From Oscar Lenious, A well-dressed Gentleman’s Pocket Guide: “The Rules which have grown out of tradition should guide rather than govern, and one should beware of creating too studied an effect. IT IS THE WELL-DRESSED MAN WHO IS NOTICED, NEVER HIS CLOTHES !!
“FIT Is Top Priority; an ill-fitted suit is a miserable object, no matter how sumptuous the cloth or correct the style.”
Tailors do not talk of style and fit, but of “line” and of “balance”, which means the hang of the jacket and the way it moves – effortlessly – with the wearer. Equally, leaders must fit in a company, or a state, and keep the balance. The book Dress for Success. Buy same and you will be astonished on true image and in general how image and detail counts.
For women, he advised the book On Foot by Kathy Vanderlinden, adducing the quotes: “What spirit is so empty and blind, that it cannot recognise the fact that the foot is more noble than the shoe, and skin more beautiful than the garment with which is clothed?” – Michelangelo. “ Show me a man with both feet on the ground and I’ll show you a man who can’t put his pants on (Arthur K. Watson). I have spread my dreams under your feet; tread softly because you tread on my dreams (WB Yeats)
Nay, her FOOT speaks; her wanton spirits look out at every joint and motive of her body (William Shakespeare, Troilus and Cressida).
You cannot put the same shoe on every foot. (Publius Syrus, 42 BCE)
If you do things well, do them better; be daring, be first, be different, be just. (Anita Roddick 1943-2007) Body Shop founder.
John Faraclas continued with the quote: “Many people dream of success. To me success can only be achieved through repeated failure and introspection. In fact, success represents 1% of your work which results from the 99% that is called failure (Soichiro Honda).
The only place where success comes before work is in the dictionary (Vidal Sassoon).
The secret of business is knowing something that no one knows (Aristotle Onassis 1906 -1975)
DNV chief executive Knut Ørbeck-Nilssen: “Class will have a very strong role in managing all this transformation, because the changes ahead “will require a strong and competent body to provide guidance, as we’ve done so many times in past centuries.”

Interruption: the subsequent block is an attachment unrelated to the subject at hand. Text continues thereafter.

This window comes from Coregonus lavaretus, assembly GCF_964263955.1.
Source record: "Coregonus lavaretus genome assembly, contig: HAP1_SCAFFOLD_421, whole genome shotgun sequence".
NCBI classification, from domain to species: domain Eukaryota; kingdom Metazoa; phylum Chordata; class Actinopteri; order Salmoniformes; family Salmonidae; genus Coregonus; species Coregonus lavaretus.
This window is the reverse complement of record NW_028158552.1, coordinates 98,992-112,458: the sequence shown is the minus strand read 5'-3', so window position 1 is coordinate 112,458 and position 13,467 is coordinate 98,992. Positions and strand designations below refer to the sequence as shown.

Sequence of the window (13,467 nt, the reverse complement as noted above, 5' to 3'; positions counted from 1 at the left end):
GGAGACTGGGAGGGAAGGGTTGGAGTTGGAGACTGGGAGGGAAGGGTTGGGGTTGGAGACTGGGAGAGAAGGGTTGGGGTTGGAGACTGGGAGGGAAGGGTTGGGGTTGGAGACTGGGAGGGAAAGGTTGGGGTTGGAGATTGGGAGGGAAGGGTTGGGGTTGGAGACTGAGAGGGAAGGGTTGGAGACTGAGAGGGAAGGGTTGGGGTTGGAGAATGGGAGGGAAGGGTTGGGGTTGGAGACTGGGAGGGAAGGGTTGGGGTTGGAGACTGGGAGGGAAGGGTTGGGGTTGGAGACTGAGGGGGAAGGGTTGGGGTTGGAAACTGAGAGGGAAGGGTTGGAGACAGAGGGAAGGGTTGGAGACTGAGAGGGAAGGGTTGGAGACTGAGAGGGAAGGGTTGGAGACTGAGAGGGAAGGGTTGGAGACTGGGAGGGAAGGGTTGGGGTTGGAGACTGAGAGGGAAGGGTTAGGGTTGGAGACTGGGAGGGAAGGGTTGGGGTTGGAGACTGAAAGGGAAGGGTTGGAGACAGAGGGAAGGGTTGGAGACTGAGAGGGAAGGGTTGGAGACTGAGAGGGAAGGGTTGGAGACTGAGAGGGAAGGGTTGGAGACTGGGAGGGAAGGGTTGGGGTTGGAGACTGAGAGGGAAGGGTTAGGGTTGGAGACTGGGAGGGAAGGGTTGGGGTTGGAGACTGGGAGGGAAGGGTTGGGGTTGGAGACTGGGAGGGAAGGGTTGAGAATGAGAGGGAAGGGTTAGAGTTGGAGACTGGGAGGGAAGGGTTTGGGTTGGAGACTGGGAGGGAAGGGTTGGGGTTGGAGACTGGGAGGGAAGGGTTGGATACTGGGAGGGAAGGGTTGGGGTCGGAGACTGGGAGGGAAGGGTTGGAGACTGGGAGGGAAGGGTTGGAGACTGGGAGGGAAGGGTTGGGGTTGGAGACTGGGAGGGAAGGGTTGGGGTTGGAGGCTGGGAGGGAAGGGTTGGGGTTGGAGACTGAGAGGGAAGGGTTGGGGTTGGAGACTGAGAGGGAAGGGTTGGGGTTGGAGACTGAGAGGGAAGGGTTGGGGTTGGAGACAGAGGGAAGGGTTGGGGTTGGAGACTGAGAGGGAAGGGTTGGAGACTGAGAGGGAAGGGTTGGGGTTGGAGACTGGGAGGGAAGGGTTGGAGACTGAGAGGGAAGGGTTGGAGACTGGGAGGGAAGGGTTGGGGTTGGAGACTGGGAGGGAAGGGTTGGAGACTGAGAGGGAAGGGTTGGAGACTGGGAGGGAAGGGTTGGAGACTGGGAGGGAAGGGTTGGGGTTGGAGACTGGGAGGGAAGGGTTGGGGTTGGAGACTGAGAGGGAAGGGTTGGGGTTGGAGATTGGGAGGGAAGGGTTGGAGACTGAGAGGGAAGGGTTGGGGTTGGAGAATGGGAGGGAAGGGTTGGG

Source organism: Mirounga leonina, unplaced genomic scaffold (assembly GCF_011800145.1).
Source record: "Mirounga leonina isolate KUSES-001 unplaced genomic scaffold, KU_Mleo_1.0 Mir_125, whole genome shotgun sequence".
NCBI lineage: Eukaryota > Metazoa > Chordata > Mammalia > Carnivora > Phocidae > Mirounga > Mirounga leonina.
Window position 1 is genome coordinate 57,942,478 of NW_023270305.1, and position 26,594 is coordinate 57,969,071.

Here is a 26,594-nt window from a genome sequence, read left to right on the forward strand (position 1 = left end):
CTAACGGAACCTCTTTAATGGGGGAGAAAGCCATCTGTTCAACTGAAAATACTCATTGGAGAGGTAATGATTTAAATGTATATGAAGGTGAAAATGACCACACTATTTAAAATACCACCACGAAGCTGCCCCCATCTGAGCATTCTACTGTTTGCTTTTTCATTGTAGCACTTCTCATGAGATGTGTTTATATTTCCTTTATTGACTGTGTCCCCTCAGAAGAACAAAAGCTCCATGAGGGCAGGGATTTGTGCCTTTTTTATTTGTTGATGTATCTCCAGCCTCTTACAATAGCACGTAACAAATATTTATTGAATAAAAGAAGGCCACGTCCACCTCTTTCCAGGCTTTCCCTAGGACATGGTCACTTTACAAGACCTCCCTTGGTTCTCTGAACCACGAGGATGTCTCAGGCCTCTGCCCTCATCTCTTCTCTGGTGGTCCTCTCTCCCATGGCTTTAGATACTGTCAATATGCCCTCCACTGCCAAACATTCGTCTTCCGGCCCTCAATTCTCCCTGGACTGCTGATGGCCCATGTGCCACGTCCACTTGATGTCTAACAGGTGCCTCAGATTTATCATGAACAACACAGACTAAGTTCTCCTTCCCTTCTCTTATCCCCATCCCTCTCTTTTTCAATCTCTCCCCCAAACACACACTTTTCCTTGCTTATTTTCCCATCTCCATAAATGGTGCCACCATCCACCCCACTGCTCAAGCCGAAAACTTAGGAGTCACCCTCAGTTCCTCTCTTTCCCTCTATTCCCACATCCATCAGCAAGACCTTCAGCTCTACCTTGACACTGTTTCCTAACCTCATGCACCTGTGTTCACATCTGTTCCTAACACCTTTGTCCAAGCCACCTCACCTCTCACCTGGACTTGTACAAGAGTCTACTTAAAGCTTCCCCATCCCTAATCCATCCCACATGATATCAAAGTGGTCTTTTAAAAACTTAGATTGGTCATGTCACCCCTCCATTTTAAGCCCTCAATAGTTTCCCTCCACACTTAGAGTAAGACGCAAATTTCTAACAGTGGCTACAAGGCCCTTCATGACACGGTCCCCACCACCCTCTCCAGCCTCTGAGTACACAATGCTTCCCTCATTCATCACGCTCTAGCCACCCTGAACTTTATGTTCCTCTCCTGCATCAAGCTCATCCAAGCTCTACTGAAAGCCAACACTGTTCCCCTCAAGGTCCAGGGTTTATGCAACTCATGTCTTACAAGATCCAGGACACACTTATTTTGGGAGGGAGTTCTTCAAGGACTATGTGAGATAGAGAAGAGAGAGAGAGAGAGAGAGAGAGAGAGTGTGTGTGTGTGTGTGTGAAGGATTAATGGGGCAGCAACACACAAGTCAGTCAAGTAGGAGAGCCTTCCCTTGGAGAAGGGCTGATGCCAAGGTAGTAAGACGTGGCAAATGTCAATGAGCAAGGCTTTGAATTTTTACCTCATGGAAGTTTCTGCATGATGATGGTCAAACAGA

Today a billion people go hungry in a world where food is plentiful. We face no greater challenge for this millennium. Equally energy to maintain the above and save Planet Ocean from the failure of COP26 in Glasgow…
Mr Faraclas posed the question to the class: “What will happen if we opt for the alternative sources of energy?” His answer: Big Money will Change Hands, adding: “ I love Capitalism, but I love Ethical Capitalism.”
Effective supply chain management amid an increasingly fierce marketplace was all about creating successful relationships with customers and suppliers. Further, you must make sure of synchronised supply chain technology.
A shipping leader and his chartering department must be aware of geopolitics to be able to fix his vessels intelligently. A leader confronts all the obstacles.
Understanding and promoting leadership – courage, prudence, honesty, and security. With this, students can acquire the proper knowledge to become efficient and effective leaders in their communities, societies, and nations.
His forthcoming book, Black Sea Manoeuvres, would recount his life and that of his family’s 700-year heritage, all based in shipping.
Concurring with key remarks by John Faraclas, Prof Markopoulos emphasised the necessity for teamwork, adding: “If you can manage a team on a vessel, you can manage a team anywhere.” He declared: “Knowledge – you must have knowledge. There are no excuses.”